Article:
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Soy Protein Isolates vs. Soy: What’s the Truth?

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On Monday, October 26, 2015, the World Health Organization (WHO) made an announcement that the consumption of processed meats and red meats may be a definite factor in the development of cancer. It is great to see the WHO release this announcement.

Soy Is Healthy

We wish that a definite announcement of the safety of soy and the problems with soy protein isolates would be stated so clearly. Soy is healthy. Soy protein isolates are not. Many of the favorite meat replacement foods, often called “mock meats”, are made with a substance which may be harmful in the development of cancer, osteoporosis and other diseases. This substance is often found in vegan protein powders as well. This substance is called soy protein isolates. This substance is only a portion of what makes up the entire soy food. Separating the protein in soy from the whole soy food creates an imbalance, and in this form, a potentially dangerous substance. However, soy in its natural form (and not with the protein separated) is a healthy food.


Countless people around the world have eaten soy for thousands of years, and are healthier as a result.

Soy Protein Isolates = Meat Protein

Soy protein isolates mimic the amino acids in meat. They are treated by the body in the same manner as meat protein. This results in an over stimulation and production of IGF-1 (Insulin-Like Growth Factor 1). IGF-1 is the messenger to the cells of the body to produce more cells. This is important for normal body function as cells in our body reproduce themselves about every three weeks, removing old cells and replacing them with new ones. However an abnormal stimulation of this process has been linked to the development of cancer. Eating large amounts of soy protein isolates, such as those found in many “mock meats”, may stimulate this process to work on cancer cells and cause them to grow at abnormal rates. We all have cancer cells in our bodies all the time. If our body functions properly it eliminates these cancer cells before they grow into more cancer cells. It is this stimulation of abnormal growth of cancer cells that is the problem. This is the process which causes cancers to grow and spread in the human body.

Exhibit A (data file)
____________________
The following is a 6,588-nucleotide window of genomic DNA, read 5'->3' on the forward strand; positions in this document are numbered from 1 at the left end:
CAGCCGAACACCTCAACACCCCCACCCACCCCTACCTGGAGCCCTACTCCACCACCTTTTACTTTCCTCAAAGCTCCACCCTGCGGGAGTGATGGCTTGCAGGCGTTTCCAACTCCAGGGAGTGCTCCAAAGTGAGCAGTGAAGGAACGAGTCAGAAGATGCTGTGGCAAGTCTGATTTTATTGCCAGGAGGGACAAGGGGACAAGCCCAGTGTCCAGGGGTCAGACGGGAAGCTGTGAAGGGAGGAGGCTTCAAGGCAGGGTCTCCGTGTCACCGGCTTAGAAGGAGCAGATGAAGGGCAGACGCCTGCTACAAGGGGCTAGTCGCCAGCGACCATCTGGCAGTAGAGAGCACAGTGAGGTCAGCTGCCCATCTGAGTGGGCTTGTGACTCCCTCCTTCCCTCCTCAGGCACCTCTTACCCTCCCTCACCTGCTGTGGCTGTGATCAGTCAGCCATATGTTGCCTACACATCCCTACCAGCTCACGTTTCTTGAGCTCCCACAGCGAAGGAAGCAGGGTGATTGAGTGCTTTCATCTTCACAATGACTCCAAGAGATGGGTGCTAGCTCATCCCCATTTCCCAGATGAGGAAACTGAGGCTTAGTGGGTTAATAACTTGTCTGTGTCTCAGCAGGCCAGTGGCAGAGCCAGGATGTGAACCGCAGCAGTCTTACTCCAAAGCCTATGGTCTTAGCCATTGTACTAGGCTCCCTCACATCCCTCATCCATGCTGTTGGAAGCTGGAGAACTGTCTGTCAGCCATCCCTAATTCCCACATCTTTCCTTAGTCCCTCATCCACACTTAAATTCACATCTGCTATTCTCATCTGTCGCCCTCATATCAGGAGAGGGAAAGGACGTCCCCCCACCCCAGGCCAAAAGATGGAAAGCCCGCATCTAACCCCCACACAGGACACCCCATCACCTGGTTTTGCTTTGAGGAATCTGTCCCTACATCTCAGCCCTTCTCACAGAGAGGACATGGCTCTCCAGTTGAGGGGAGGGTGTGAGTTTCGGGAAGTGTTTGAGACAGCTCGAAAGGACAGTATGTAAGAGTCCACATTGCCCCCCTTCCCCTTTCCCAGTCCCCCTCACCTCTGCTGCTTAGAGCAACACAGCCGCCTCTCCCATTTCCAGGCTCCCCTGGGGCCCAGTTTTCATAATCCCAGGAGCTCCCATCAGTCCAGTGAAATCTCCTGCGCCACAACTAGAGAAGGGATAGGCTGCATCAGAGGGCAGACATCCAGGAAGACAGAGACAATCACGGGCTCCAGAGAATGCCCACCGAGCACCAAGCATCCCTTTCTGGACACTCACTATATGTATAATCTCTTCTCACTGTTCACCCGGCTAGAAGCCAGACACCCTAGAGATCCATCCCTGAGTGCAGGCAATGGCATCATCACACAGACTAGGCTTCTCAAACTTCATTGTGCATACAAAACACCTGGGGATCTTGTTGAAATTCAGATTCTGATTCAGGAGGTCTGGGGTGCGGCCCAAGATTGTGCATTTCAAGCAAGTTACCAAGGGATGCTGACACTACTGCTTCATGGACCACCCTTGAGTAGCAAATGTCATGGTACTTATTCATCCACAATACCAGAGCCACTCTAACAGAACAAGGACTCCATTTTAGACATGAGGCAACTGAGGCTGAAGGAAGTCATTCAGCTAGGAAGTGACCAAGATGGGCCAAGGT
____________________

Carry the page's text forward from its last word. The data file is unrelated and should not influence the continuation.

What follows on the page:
Eliminating sources of chemicals which will stimulate production of IGF-1 is important in the prevention of cancer. IGF-1 has also been shown to be a deterrent to the absorption of calcium. This can be an issue for anyone who might be susceptible to osteoporosis or its precursor, osteopenia. Additionally, prolonged high levels of IGF-1 have been shown to elevate blood sugar levels. A prolonged elevated blood sugar level is often a precursor to type-2 diabetes. Therefore, it is important for multiple reasons to limit foods that will promote the creation of IGF-1 whether they are in the form of animal products or as an additive to vegan or other products in the form of soy protein isolates.

Distinction Between SPI and Soy

Note that some organizations continue to state that soy is an unhealthy food and causes cancer. At best, this is a gross misunderstanding and confusion between actual soy and soy protein isolates. At worst, it is an attempt to smear the reputation of a truly beneficial food. We cannot help but notice that some groups that disparage soy are heavily funded by various aspects of the meat industry. As the old saying goes, “follow the money” to find the truth.

Soy protein isolates are quite different from soy foods. Soy consumed in less processed forms such as soy beans, tofu, tempeh, edamame or soymilk does not present the health risk that is present when consuming large amounts of highly processed soy protein isolates. Quite the opposite!   Soy foods are very good sources of protein and other substances.

For more information on soy and the health benefits please see Is Soy Safe. 








Author: Glenn McCarthy

Glenn McCarthy was an avid competitive runner for over 40 years, running 15 marathons with an average finish time of 2:46. He is a certified coach with the Road Runners Club of America and has coached distance runners for many years using the Lydiard method. Glenn is a long-time vegan who loves to cook. He has two grown daughters and two grandsons and lives in Colorado with his wife who is also vegan.